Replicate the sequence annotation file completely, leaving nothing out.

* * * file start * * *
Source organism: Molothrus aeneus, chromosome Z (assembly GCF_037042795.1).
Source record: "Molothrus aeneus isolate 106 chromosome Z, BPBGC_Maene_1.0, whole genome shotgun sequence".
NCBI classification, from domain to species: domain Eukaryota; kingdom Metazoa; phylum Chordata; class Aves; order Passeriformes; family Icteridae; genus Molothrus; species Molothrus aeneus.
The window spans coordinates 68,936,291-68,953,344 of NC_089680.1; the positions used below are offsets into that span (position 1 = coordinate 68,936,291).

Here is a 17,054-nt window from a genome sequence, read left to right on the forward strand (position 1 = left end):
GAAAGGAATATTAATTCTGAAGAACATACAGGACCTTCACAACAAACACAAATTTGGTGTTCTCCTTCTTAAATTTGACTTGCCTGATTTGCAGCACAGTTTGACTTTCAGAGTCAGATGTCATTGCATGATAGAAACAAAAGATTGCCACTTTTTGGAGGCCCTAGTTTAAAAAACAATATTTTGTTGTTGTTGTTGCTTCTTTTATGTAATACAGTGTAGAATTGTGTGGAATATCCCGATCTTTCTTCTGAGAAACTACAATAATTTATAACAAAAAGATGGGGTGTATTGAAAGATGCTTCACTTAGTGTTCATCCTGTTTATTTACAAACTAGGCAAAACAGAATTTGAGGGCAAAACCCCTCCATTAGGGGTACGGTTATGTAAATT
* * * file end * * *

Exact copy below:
Source organism: Molothrus aeneus, chromosome Z (assembly GCF_037042795.1).
Source record: "Molothrus aeneus isolate 106 chromosome Z, BPBGC_Maene_1.0, whole genome shotgun sequence".
NCBI classification, from domain to species: domain Eukaryota; kingdom Metazoa; phylum Chordata; class Aves; order Passeriformes; family Icteridae; genus Molothrus; species Molothrus aeneus.
The window spans coordinates 68,936,291-68,953,344 of NC_089680.1; the positions used below are offsets into that span (position 1 = coordinate 68,936,291).

Here is a 17,054-nt window from a genome sequence, read left to right on the forward strand (position 1 = left end):
GAAAGGAATATTAATTCTGAAGAACATACAGGACCTTCACAACAAACACAAATTTGGTGTTCTCCTTCTTAAATTTGACTTGCCTGATTTGCAGCACAGTTTGACTTTCAGAGTCAGATGTCATTGCATGATAGAAACAAAAGATTGCCACTTTTTGGAGGCCCTAGTTTAAAAAACAATATTTTGTTGTTGTTGTTGCTTCTTTTATGTAATACAGTGTAGAATTGTGTGGAATATCCCGATCTTTCTTCTGAGAAACTACAATAATTTATAACAAAAAGATGGGGTGTATTGAAAGATGCTTCACTTAGTGTTCATCCTGTTTATTTACAAACTAGGCAAAACAGAATTTGAGGGCAAAACCCCTCCATTAGGGGTACGGTTATGTAAATT